I just got back from another little lunchtime detecting excursion, and I don't know whether I should feel discouraged or encouraged. Encouraged, I guess. I went again to the park near work and detected around the baseball diamonds, which is where I've usually been going recently, except today I decided to look around another diamond. I found about a dollar in change.
While I was hunting, I noticed another detectorist nearby. When it was time to leave, I walked over to say hi. He didn't look up from his swinging for an instant, but he did say hello and mentioned that he'd found a silver dime. There was another detectorist, obviously a friend of his, working the same field a little way away. They were both obviously retirees with more expensive machines than mine and more time to devote to the hobby than I did.
As I mentioned in a previous post, there was another guy in the same park yesterday. So now I get the feeling that this park is hit pretty hard; I've heard that all city parks are. Yet I was finding coins there, with little break between them, for the short time I was hunting.
Should I feel discouraged that the park to which I like to go is being picked over so hard, or should I feel good that it's being hit so hard and I'm still finding stuff? And also, isn't it amazing that people lose so much money?
I took my metal detector over to the park again today for my lunch break; I found about seventy more cents on the same hillside I've been hunting for quite a few lunch breaks now. It was very pretty out, cool and breezy but with brilliant sunshine. The soil is perfect for digging after last week's rain.
As I was preparing to leave the park, I noticed another guy metal detecting nearby, so I walked over to say hello. He was a very nice guy. He said he's a retiree who detects quite a bit, usually going with a friend of his, and showed me a metal toy soldier he found over on the other side of the park. He'd found a few of them in the past.
So, hey, we can put our our yogurt containers! (We thought we had to take them to a another drop off site.) I was also unsure about pizza boxes, but they are fine as long as they aren't foody. That makes sense.
OK. So some information I've gathered from the Internet hints strongly that carrying a battery in your pocket with anything else metal (including other batteries) is a bad idea. 9 volt batteries are particularly dangerous. Don't carry batteries in your pocket with coins!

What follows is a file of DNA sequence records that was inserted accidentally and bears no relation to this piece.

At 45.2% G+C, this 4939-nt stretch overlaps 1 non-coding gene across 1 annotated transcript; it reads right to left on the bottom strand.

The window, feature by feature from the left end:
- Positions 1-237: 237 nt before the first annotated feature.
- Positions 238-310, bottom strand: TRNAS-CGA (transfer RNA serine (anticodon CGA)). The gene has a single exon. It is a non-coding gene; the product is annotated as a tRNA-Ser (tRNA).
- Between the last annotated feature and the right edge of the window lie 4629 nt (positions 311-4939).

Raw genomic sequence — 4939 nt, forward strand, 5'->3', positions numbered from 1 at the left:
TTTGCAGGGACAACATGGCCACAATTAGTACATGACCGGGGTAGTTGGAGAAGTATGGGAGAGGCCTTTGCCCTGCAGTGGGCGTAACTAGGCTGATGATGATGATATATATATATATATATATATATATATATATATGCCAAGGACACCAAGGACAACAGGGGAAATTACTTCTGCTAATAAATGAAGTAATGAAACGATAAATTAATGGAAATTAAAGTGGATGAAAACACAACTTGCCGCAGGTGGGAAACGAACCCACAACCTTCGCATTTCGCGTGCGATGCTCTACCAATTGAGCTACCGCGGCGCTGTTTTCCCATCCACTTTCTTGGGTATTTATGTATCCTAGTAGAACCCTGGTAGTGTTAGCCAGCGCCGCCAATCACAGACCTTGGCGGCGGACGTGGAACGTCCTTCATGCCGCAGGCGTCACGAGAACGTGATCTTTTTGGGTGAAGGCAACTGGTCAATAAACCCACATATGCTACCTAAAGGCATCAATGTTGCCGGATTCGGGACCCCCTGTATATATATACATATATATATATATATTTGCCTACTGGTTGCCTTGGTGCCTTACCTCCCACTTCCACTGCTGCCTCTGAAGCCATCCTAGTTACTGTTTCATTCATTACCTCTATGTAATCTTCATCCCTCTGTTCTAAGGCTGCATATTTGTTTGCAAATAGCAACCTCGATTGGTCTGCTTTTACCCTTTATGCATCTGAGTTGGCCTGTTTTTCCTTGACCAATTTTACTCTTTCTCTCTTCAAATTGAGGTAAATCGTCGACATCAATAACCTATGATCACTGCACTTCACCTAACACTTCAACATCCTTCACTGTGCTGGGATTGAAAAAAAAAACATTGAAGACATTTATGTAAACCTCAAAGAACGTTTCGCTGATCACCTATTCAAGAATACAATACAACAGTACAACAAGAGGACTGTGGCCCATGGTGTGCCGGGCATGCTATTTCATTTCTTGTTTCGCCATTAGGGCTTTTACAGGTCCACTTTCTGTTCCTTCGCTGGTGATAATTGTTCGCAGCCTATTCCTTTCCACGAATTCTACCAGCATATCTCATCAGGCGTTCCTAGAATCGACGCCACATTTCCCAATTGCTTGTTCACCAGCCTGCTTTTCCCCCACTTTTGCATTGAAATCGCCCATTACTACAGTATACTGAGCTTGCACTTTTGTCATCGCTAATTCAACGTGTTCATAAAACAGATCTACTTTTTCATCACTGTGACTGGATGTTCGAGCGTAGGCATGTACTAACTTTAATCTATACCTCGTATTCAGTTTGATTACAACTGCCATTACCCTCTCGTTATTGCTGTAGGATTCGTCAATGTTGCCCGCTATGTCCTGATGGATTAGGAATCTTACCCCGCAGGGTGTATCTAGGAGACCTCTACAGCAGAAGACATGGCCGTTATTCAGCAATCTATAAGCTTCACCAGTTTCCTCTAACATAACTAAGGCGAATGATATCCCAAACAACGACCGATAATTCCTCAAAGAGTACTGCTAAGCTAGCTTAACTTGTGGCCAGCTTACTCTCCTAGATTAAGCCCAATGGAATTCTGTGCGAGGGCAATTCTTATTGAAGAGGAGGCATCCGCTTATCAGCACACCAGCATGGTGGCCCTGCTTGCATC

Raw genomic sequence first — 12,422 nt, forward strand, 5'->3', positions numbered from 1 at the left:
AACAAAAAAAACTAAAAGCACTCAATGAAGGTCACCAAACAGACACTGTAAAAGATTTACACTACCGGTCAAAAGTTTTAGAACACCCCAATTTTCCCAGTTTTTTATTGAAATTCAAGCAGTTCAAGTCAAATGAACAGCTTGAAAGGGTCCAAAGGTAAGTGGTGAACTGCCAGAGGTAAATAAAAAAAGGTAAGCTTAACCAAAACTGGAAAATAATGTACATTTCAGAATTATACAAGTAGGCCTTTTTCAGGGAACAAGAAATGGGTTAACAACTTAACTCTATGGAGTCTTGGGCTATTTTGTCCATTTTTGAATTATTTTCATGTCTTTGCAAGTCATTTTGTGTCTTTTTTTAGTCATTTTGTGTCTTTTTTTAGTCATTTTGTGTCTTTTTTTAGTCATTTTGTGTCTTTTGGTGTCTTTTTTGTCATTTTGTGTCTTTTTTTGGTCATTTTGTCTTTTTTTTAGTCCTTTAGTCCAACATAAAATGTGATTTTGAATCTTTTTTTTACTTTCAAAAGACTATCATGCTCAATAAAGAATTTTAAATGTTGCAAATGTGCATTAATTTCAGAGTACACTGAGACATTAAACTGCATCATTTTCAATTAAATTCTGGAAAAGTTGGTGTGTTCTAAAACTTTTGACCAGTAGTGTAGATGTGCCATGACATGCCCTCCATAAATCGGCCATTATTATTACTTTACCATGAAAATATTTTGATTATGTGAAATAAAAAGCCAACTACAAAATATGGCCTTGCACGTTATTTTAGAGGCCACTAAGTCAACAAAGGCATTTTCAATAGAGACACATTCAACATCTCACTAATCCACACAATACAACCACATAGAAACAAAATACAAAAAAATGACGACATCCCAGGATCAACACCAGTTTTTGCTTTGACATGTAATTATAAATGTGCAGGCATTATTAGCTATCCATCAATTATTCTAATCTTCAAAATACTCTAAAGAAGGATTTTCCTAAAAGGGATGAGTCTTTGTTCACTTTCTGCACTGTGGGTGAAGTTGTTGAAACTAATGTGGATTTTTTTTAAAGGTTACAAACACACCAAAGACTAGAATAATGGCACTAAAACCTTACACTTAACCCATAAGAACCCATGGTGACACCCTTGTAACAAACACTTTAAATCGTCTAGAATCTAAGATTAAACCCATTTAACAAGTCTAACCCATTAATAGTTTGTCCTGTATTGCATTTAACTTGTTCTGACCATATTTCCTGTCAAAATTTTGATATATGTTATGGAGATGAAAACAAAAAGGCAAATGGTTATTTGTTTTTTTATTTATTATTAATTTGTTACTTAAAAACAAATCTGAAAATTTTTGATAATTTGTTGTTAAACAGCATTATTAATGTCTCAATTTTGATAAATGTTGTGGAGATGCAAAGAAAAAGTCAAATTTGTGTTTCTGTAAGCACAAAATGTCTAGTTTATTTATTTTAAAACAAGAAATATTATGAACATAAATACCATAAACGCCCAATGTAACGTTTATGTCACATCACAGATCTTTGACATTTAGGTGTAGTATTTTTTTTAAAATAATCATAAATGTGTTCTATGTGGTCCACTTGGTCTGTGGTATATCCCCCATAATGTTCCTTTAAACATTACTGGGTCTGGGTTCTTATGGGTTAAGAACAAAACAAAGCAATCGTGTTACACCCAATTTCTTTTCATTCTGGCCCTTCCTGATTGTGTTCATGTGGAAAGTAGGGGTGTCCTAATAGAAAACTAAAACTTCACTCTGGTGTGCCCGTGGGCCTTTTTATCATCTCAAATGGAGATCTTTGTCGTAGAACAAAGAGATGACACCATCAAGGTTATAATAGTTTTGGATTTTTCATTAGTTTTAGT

Yesterday as I got ready for work, I put in my right hip pocket all the coins that I had sitting with my pocket things (all my coins = about ten pennies) as well as four AA batteries that needed to put in my metal detector in case I got a chance to detect on my lunch break. That led to a curious event at about 9:30 as I walked through the office. My leg started to itch; then I felt like something was burning me. I pulled out the contents of my right hip pocket and discovered that the pennies, or at least some of them, were really hot to the touch. I suppose they must have made a circuit. Huh. I won't do that again.
So I did go over to the park on my lunch break, and found 98 cents.
This is the biggest painting I have, at 28 x 48". It's oil on panel, too, from 2000. This is a closer view of Jelm Mountain, a mountain that I liked because it struck me as a very cliched looking mountain, like the rock on the Prudential commercials. At the top was the University of Wyoming's Infrared Observatory. The pinpoint metallic glint of the observatory's dome could be seen 35 miles away in Laramie on a clear sunny day.
I like this the best of these three paintings. It's just a much stronger painting overall. There are a few things about it I'm not entirely happy with, but there are some things I really really like. The one single thing, however, that I think really holds this together and gives me the greatest joy is the line of fence posts across the middle.
I'm just throwing up some old stuff because I don't have anything new right now.The first painting is from 1999, I think, and is 24 x 24", oil on panel. It's a view of Jelm Mountain from just outside Laramie.
The second painting is from 2000 and is a little bigger, 30 x 40", oil on panel. It's a view looking southwest from Red Mountain, which is near the Jelm Mountain of the previous painting. If you think it looks sort of desolate in the painting, well, it sure was. The mountains far off in the distance are Wyoming's Sierra Madre range.